When I made the decision last year to stop colouring my hair I announced it on Facebook. Why is the fact that I decided to stop colouring my hair at 40 news worthy? Is it my ego driving me to explain to the world why my hair is grey? Was it my ego 8 years ago when I was sitting in a salon, just before I gave birth with my scalp burning, urging me to persevere so I looked good for my birth photos?
    So why did I stop dying my hair? Was it because of the millions of litres of toxic dyes going down the drain into our treatment plants? Was it because it wasn’t safe for me and my baby? Is it safe for you whilst your pregnant, breast feeding, anytime? Are the new organic dyes safe? I am sorry but I can’t tell you. There is so much conflicting information out there and so little research. In the end we only have our own wisdom.
    My little voice had been gnawing at me for some time. Logically I knew it was my vanity driving me to dye my hair. I know that true beauty comes from within, that the people who truly love me don’t care what I look like. When I made my 2005 resolution I realised how tough being accountable is. I expect my government to be accountable for how it spends my taxes but being accountable myself is another matter. It is so easy to be seduced by the trappings of our society because ‘I’m worth it’. I knew that when I was choosing to spend $60 every six weeks to have my hair dyed that it was money I was choosing not to spend on feeding a starving child, or sponsoring an endangered animal, or working less so I could spend more time with my children.
    So do I want you to join me in the grey hair club… yes I do.

  2. bethmacy

     /  March 18, 2010

    Love your story, GrayGoose. Nice of you to write to share your cheap thrills! 🙂
    All best, Beth

  3. GrayGoose

     /  March 18, 2010

    I say “There’s strength in numbers!” I am proud to be a member of the Honest Hair Club. I’m only 42 and, as you all know, society is ‘confused’ when they see a ‘young person’ walking around with gray hair! Sometimes I go out just to entertain myself by other peoples reactions to my shock of gray-n-white! Cheap thrills…life is good!

  4. Lizza

     /  August 1, 2009

    I just found out about your blog last night, and am so glad to be reading it!!! I, too, am a member of the HH club, which is probably better than what I’ve been calling it- NOT DYING!!! (pun intended) A while back I was wedding dress shopping with a slightly younger friend, and the shop clerk thought I was the mother of the bride!! ugh. and a couple days later the checkout girl at Kroger asked me if I get the senior discount!! that was one tough week!!!

  5. bethmacy

     /  July 7, 2009

    Leslie, you know you’ve always been my role model in this!!! 🙂
    Great seeing you today. And catching up with all your great news.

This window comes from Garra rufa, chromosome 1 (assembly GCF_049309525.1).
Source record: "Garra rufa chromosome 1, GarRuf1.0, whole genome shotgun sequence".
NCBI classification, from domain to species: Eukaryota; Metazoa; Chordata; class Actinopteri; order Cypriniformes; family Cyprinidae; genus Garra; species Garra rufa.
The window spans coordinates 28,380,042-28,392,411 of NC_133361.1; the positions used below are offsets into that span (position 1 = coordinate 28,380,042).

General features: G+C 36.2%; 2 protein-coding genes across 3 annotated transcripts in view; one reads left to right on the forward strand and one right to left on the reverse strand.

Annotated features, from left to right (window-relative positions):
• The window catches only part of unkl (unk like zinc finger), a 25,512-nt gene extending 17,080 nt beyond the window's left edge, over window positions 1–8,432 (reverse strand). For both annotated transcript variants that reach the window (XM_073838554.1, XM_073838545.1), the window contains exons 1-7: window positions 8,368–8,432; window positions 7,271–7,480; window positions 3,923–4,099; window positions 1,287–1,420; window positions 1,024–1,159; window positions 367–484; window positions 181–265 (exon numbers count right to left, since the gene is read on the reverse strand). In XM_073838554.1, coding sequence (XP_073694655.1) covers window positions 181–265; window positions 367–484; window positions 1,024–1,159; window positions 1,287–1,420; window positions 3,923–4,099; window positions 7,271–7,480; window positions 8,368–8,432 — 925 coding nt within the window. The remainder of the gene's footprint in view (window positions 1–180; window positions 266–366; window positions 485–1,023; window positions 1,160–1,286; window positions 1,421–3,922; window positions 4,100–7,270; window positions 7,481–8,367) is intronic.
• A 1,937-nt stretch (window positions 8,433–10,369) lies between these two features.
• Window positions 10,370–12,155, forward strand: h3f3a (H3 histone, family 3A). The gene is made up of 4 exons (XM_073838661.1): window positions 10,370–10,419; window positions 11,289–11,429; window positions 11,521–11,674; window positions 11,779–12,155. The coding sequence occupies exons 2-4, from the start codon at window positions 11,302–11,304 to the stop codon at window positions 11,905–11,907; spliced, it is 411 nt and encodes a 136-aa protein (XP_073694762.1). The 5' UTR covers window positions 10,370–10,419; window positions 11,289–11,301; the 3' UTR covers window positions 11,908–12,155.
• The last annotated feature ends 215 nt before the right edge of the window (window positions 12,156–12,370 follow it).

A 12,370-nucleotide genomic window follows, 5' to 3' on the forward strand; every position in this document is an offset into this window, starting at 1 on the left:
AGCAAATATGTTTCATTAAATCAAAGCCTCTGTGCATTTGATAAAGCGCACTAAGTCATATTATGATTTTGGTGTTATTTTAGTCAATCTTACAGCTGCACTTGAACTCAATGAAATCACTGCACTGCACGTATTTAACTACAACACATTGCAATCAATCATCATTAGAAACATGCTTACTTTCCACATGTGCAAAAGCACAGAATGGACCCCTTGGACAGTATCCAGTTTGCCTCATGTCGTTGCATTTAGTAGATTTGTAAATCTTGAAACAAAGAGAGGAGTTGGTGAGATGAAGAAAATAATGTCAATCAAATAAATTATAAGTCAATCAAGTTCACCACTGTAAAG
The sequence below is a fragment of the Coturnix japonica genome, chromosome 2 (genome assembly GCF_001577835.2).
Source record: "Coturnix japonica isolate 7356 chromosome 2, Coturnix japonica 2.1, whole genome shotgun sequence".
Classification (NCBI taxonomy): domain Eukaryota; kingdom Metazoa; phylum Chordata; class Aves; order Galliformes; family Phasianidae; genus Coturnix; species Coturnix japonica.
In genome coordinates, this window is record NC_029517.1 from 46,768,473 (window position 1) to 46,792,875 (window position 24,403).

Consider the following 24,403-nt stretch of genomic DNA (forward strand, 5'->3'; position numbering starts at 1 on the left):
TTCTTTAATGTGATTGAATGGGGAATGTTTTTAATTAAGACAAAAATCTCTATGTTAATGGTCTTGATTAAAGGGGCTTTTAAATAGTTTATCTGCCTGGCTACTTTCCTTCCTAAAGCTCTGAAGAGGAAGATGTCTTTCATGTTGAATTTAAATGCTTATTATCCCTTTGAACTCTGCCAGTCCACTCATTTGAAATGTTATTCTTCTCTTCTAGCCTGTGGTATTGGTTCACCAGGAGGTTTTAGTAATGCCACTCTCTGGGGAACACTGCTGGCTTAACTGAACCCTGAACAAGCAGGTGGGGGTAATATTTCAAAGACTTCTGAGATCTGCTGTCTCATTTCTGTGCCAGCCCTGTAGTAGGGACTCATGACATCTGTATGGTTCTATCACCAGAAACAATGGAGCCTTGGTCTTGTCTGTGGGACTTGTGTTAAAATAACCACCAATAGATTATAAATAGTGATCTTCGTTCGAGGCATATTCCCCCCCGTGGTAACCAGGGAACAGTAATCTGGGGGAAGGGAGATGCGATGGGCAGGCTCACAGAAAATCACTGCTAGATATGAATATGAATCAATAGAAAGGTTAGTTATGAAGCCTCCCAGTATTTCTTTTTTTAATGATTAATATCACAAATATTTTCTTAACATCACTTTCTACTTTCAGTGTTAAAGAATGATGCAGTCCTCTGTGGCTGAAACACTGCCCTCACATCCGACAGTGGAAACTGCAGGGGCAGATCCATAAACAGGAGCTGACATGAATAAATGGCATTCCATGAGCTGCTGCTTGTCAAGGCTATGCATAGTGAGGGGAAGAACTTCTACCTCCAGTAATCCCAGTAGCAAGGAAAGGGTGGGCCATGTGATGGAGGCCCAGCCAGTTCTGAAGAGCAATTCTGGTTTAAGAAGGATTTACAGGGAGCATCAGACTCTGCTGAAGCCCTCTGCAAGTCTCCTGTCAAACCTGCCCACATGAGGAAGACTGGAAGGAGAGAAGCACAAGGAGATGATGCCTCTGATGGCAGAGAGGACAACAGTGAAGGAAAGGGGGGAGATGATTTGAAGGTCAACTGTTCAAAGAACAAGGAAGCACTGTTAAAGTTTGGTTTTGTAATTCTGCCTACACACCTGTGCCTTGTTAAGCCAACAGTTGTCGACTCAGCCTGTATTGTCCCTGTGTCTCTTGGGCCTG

Love you — Beth

  6. Leslie

     /  July 7, 2009

    Been gray since high school, when a slightly salt-and-pepper Afro was my signature ‘do. (Mom claims I was born with a few gray strands on my little head.) Have never really done the dye thing and don’t intend to. But gotta confess, when I was out recently with a mid-40s friend (I’m 52) and a well-meaning fellow commented “You must be mother and daughter,” I nearly burst into tears. I’ve recovered; gray it is, gray it will be. Great blog Beth. Have missed your lovely way with words…

  7. Margaret

     /  June 26, 2009

    Your hair is beautiful! Some day I will go au natural as well, but for now… Clairol is my best friend!!

  8. Nancy

     /  June 26, 2009

    So glad to be with you in both clubs. I am sure the Aïda Rogers fan club has more members than the HH club, though. Especially here in Germany, where little old wizened up ladies are still sporting coal black do’s. Nobody here has mentioned the health risk of permanent hair color, so I won’t either. Will mention to Roanoke RnR though, that the pink scalp thing was what made me quit coloring in the end. Seemed to me it was worse when I colored… the other thing is, the more you dye, the more likely it is you may zap your follicles and start losing hair. Making more pinkness inevitable….Yikes!
    I had to laugh when an old male friend saw me on FB and wrote ‘hey, when did all your hair go white? Not that you are not still attractive, blah blah blah.’ I wrote back: ‘not to worry. I bought me a silver wig, and wear it whenever I go out, to cover up my bald spots…’

  9. Like you I was grey very early…21 which I attributed to all the radiation I received working behind tv monitors. I always dyed my hair black then when I moved to Roanoke I eventually let it go natural. My family loved it. Then one day I went into Kroger on a Tuesday and they gave me the senior discount. That was hit. I hit the bottle, no not wine, dye. I went red. Hated it. Went black. Hated dying it every two weeks, because I couldn’t stand the skunk stripe, so grew it back out and wound up going as light blond as possible, only because I don’t have to dye it as often. Now I know why my mother did too. Frankly now that I hit 50 I would go back to natural but for some reason you could see my pink scalp when I don’t dye it and it freaks me out. You look marvelous, dahling! Psssst…Emmy Lou was my inspiration too.